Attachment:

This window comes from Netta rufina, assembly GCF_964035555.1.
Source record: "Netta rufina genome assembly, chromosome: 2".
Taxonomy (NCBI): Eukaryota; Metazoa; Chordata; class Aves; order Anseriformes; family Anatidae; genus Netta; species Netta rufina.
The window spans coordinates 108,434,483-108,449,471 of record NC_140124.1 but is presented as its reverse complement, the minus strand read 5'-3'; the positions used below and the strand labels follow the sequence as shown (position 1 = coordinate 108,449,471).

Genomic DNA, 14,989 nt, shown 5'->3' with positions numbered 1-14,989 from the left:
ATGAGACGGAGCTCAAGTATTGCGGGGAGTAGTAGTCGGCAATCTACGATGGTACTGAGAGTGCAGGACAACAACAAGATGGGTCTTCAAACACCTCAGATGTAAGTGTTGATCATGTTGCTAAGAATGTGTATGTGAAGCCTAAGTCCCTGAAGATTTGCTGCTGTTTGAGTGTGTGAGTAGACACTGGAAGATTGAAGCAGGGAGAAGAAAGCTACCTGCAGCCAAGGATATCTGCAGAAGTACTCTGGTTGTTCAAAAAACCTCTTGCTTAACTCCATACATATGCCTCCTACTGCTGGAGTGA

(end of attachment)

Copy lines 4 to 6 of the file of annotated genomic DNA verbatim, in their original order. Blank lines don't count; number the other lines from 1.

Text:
The window spans coordinates 108,434,483-108,449,471 of record NC_140124.1 but is presented as its reverse complement, the minus strand read 5'-3'; the positions used below and the strand labels follow the sequence as shown (position 1 = coordinate 108,449,471).

Genomic DNA, 14,989 nt, shown 5'->3' with positions numbered 1-14,989 from the left:
ATGAGACGGAGCTCAAGTATTGCGGGGAGTAGTAGTCGGCAATCTACGATGGTACTGAGAGTGCAGGACAACAACAAGATGGGTCTTCAAACACCTCAGATGTAAGTGTTGATCATGTTGCTAAGAATGTGTATGTGAAGCCTAAGTCCCTGAAGATTTGCTGCTGTTTGAGTGTGTGAGTAGACACTGGAAGATTGAAGCAGGGAGAAGAAAGCTACCTGCAGCCAAGGATATCTGCAGAAGTACTCTGGTTGTTCAAAAAACCTCTTGCTTAACTCCATACATATGCCTCCTACTGCTGGAGTGA